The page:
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Blog Entry

My vote for NL MVP

Posted on: October 6, 2008 4:41 pm
 
Over the last couple of weeks, I've heard a lot of talk on the radio and seen a lot of talk online about the seasonal baseball awards.  As a Met fan, it's disappointing that nobody from the team will really be in the running...but in a way, that just goes to show how truly valuable guys like Wright, Beltran, Reyes and Delgado are.  When they were putting runs up on the board, the team was winning--and when they weren't, the team was losing.  Of course, that's exactly WHY they won't be in the conversation.  It was, once again, a brutal last few weeks of the season.  MVPs don't end seasons like that foursome did.  If I had to choose a Mets MVP, it would probably be Beltran.  Consistently underrated because he's not flashy and doesn't overwhelm in any one category, he's simply the best player on the team and among the top 5 in baseball.  If you don't believe me, go ahead and look at his stats.  Then realize that he also plays an incredible center field, rarely strikes out, and runs the bases almost flawlessly.  He doesn't have high steal totals because he steals intelligently, when he has a read and has an advantage.  Anyhow, I disgress...

When the votes are tallied, I won't be surprised if Howard walks away with the hardware.  Actually, I expect it to work out that way.  He has the gaudy numbers, and Philly made the push to end the season due, in large part, to him coming up big.  He LOOKS like an MVP and hits in the middle of a potent lineup.  However, he's not the most valuable player on his team.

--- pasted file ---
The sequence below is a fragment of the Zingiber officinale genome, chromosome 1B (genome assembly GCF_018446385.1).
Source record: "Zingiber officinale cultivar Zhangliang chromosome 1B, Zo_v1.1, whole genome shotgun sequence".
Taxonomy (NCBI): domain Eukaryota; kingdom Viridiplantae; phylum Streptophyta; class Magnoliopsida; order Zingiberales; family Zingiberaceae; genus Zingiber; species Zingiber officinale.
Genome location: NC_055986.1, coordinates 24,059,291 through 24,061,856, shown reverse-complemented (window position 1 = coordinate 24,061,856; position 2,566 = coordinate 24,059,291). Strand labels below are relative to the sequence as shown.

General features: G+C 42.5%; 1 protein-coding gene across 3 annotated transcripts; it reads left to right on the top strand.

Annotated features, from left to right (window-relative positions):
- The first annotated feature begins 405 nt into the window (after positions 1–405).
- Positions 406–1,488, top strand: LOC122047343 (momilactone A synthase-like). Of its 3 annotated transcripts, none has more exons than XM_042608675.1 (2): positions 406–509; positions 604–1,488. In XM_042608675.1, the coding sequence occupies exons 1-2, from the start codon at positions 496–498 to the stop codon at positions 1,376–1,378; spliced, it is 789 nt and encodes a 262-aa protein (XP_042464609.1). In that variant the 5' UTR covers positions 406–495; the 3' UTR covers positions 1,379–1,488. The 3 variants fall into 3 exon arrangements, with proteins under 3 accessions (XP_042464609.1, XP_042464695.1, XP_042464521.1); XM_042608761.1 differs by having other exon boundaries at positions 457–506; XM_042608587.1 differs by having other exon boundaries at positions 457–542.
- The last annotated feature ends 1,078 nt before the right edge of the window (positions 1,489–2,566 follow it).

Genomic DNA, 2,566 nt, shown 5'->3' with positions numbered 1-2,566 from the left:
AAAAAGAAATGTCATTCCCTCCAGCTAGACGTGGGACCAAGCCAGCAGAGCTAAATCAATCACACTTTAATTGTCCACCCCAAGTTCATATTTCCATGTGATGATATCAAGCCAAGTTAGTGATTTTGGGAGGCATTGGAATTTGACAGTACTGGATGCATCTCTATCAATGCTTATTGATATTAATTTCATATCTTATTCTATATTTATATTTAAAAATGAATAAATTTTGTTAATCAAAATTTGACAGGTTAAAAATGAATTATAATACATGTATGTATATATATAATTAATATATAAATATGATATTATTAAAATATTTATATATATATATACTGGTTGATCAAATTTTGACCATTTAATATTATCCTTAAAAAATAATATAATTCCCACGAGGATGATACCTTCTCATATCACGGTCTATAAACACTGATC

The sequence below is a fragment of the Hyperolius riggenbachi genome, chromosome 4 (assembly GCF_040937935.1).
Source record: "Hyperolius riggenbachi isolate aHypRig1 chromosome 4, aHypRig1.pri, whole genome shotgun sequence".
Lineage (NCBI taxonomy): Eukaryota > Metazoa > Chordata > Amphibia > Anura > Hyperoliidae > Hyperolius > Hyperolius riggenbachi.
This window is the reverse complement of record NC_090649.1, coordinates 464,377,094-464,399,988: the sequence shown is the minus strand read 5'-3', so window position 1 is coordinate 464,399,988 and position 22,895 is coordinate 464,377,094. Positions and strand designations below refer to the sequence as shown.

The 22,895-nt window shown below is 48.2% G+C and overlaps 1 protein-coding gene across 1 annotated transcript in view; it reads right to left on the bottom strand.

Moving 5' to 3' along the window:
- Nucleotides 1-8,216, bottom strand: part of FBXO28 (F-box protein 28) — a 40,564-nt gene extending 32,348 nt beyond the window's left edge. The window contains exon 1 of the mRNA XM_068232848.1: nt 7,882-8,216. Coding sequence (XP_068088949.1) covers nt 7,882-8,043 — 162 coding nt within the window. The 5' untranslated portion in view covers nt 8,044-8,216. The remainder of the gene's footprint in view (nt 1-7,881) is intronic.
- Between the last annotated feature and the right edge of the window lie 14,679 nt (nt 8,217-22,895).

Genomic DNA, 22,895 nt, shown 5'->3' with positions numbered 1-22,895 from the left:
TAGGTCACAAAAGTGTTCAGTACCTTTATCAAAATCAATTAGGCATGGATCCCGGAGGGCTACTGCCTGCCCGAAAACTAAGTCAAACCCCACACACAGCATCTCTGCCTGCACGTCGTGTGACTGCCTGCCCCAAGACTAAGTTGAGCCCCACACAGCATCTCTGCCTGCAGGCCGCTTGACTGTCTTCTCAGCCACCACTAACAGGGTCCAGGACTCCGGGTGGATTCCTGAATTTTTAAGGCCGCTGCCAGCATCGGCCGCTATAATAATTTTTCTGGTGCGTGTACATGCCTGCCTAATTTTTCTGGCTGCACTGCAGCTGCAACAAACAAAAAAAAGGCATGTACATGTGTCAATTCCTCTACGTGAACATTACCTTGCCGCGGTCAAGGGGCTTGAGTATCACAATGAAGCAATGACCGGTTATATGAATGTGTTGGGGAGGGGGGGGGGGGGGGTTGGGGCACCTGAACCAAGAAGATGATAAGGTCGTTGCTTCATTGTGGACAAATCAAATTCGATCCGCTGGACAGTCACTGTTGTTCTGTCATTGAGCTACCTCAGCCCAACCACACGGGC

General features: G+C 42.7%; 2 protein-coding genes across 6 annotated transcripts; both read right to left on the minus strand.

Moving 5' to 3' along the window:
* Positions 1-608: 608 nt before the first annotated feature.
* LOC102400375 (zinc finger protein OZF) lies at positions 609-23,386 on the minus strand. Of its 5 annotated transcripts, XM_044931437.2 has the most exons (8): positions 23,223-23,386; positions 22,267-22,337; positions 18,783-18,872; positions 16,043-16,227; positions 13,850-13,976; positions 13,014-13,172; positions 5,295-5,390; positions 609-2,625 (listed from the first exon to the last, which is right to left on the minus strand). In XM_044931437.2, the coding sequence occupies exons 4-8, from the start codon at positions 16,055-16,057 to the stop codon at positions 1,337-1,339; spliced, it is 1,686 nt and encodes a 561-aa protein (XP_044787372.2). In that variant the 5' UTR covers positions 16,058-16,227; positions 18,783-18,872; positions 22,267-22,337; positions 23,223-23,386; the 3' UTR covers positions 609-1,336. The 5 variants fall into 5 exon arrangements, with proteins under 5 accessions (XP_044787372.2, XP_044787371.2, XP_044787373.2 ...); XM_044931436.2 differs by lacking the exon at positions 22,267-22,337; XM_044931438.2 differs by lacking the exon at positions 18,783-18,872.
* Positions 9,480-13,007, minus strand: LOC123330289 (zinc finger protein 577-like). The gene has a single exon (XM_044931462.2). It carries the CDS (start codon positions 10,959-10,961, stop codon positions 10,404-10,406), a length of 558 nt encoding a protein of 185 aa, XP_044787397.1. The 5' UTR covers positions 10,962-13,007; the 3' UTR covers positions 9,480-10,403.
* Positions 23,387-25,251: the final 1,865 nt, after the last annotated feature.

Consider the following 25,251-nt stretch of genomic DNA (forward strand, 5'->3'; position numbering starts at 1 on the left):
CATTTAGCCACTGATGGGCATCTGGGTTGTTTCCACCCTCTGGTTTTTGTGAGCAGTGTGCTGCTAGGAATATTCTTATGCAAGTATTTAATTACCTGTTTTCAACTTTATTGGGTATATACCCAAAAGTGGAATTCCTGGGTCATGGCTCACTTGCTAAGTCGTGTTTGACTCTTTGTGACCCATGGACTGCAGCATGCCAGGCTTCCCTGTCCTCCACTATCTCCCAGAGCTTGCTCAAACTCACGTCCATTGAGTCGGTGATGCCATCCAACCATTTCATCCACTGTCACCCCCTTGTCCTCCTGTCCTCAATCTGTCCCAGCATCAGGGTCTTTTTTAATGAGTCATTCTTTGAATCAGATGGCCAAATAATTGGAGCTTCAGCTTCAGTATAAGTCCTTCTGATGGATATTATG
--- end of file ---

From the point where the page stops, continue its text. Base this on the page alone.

Manny is probably the true NL MVP--he took a team that was pretty good and made them a solid NL playoff team.  He's seemingly changed the attitude of the clubhouse from a quiet one to one where suddenly the personality of players has come out.  Andre EthierJames LoneyMatt KempChad Billingsley?  For some reason before the trade deadline they seemed faceless.  Solid players, yes...but somehow the electricity that flowed through the team after the acquisition of Manny imbued them with individual identities.  I know, there will be fans from LA that argue that they were always exciting individuals and this is east coast bias--but I'm just telling you how it seems from the outside.  The young Dodger players just seemed...solid I guess, without being anything particularly special.

Still, Manny can't really be named MVP, just like Sabathia can't really win the Cy Young.  Yes, if the award was TRULY given to the player who was most valuable to their respective teams, they'd both be right up there.  They're both probably the catalyst that got their respective teams into the playoffs...but numbers being what they are, it's hard to give the award for only a couple months of service.

Aramis RamirezDerrek Lee?  Geovanny Soto?  Yes, they were the heart of a team that lit up the best all-around team in the NL (and possibly baseball) this year.  None of them, however, feel like MVPs.  Nobody jumps out (and Soto would have to be truly outstanding to win it as a rookie).  Nobody really carried the Cubs on their back.  The stars of that team are Pinella and Zambrano, with a tip of the cap to Wood.